What does a code review workflow look like, in your mind? Naturally, when I ask this question, you’re picturing life in 2015 with current tooling, work arrangements, and productivity tools. So when I say, “code review” you probably picture a whole lot more than peering at source code in some kind of file editor.

Maybe you’re imagining a multi-national, distributed, agile team working at different times of day. The team communicates using tools like Slack and various flavors of instant messenger (and, of course, the ubiquitous email). They no doubt use a sophisticated source control option, augmented with a variety of application management tools. Github comes to mind. And, that’s really just the start. Piggybacking on these capabilities for version controlling and communicating, the team probably employs relatively sophisticated heuristics for making sure all committed code gets a look from one or more other people, and they manage this complex communication with an equally sophisticated mechanism for allowing reviewers to zero in on exactly what has changed.

But perhaps the most beautiful thing about being a programmer in this day and age is that these impressive capabilities are pretty seamlessly managed. You can be sitting in London, where you make a series of simple, but cross-cutting, changes to a number of different source files. Then you can leave for the day, at which point a colleague in New York is notified that you have some changes to review. She can take a quick look, realize that the changes in which you’ve renamed a series of methods are extensive but low risk, and give you a thumbs up. She then kicks it over to another colleague in Los Angeles just for a quick second opinion, and delegates to him to make the final call. Once he takes a look and approves, there’s a mechanism to promote the code to a continuous integration environment, build it, run tests on it, and deploy it to production. Your changes are live the next morning when you come in.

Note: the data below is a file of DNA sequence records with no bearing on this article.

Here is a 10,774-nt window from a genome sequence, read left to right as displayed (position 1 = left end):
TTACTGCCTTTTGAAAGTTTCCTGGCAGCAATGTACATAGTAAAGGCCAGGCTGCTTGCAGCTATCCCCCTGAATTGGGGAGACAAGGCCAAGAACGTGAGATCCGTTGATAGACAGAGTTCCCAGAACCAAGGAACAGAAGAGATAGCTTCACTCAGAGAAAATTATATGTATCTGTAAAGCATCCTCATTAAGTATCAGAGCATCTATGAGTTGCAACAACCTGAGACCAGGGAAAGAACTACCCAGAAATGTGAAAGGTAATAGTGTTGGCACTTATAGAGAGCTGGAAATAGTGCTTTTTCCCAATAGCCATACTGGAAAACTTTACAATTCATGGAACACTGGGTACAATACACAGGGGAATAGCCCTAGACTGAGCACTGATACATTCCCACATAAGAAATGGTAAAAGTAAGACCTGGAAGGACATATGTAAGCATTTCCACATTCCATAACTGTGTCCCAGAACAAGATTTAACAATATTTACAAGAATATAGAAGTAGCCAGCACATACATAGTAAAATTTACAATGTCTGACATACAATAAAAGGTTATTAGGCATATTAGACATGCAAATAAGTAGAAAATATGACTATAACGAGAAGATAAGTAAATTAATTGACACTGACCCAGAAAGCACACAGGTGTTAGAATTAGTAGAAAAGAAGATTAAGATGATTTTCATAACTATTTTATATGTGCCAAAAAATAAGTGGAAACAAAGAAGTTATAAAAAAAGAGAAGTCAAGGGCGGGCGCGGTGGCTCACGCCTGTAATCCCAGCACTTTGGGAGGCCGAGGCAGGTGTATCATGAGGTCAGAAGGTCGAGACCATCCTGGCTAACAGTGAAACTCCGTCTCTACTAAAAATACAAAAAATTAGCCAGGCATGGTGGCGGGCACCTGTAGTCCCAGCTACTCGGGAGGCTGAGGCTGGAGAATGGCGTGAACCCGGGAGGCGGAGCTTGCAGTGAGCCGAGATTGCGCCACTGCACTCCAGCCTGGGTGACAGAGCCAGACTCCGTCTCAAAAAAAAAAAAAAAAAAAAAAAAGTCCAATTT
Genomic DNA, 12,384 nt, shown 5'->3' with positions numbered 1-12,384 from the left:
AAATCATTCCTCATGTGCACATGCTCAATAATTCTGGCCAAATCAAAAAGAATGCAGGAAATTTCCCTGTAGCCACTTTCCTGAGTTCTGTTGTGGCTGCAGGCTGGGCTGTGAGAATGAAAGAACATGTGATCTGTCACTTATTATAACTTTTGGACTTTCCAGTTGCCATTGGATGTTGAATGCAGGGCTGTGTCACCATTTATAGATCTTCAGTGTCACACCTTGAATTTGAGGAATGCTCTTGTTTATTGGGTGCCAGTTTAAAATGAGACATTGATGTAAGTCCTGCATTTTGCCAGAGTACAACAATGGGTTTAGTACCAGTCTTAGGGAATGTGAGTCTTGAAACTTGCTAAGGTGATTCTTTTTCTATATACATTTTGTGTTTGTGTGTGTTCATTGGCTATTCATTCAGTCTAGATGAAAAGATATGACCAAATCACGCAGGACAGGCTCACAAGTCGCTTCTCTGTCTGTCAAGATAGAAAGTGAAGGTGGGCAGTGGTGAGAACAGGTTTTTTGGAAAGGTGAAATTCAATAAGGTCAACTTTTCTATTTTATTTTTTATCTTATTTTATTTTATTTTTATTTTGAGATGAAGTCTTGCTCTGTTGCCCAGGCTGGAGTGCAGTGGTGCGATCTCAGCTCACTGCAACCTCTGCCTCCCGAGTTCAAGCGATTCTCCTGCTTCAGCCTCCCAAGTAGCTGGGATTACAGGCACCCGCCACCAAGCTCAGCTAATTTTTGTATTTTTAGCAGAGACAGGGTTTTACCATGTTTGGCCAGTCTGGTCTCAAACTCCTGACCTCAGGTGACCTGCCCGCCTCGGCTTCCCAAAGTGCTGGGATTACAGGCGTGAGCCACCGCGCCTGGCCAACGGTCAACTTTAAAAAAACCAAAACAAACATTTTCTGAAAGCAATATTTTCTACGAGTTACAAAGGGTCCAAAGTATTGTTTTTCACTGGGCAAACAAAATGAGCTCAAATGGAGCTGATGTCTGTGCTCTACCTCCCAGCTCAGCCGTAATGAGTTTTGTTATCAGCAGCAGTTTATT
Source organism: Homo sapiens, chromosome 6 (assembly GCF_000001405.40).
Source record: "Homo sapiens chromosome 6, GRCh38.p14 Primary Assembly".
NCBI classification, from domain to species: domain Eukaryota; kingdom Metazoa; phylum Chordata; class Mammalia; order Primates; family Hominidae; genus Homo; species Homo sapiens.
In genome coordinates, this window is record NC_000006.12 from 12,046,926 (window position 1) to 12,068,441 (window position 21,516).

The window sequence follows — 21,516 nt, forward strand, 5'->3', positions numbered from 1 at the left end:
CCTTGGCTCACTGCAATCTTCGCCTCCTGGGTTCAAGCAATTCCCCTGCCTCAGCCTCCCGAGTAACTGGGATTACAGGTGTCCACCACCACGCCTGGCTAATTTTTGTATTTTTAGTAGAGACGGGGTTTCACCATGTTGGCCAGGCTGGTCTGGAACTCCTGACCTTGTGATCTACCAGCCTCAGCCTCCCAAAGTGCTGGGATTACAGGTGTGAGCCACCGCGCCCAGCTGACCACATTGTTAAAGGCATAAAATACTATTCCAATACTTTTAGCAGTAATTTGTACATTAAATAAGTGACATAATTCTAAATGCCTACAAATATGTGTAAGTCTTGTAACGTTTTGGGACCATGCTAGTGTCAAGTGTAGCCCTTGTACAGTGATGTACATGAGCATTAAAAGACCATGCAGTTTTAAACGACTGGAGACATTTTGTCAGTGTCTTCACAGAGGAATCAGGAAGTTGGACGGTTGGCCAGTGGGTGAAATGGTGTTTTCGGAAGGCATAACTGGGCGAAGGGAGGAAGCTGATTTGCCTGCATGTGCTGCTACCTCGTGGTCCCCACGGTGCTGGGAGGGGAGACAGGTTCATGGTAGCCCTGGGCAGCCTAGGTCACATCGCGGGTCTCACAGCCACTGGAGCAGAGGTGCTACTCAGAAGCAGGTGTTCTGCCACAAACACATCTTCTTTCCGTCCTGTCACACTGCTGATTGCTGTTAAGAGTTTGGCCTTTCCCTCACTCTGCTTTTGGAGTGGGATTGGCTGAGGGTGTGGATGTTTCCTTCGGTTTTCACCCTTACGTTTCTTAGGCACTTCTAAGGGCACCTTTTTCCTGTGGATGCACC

We take this for granted, but, really, we’ve come a long way. Imagine what code reviews might have looked like in past eras of programming.

CarryingTooMuch

Punch Cards

You’ve most likely heard in the vaguest of historical contexts that “programming was once done on punch cards.”  No doubt this evokes a mental image of.

  1. Feed some 3×5 index cards into some steampunk contraption.
  2. ….???
  3. Profit!

I won’t offer a ton of detail (here’s an interesting account of learning how it worked), but I can describe it briefly.  The machine into which the cards were fed had an optical sensor that was smart enough to associate sensing light in certain positions with 1s or 0s in some kind of sequence.  So, put most simply, you could use a series of holes in a card to represent, say, the bits in a byte.  The task for the programmer, then, was to punch holes in the right positions on the cards and then assemble the cards into the right order to constitute an executable program.

Thus your workflow would be to write (punch) the entirety of your application and then take it somewhere to be compiled and run.  Of course, you’d probably have to wait in a queue for an hour to a day before this could happen, but after this wait, you’d get to learn if it compiled and, if so, if it worked.

Code review in this context would be quite different.  On the plus side, all of that downtime would leave you with little to do but pore over your deck of cards, triple and quadruple checking your logic, syntax, and even characters.  So there was, doubtless, a lot of review.  But the frustration level with that epic feedback loop must have been maddening.  And you’re not checking code for maintainability — you’re checking it to make sure you don’t lose a workday to a misplaced semicolon.

Assembly Language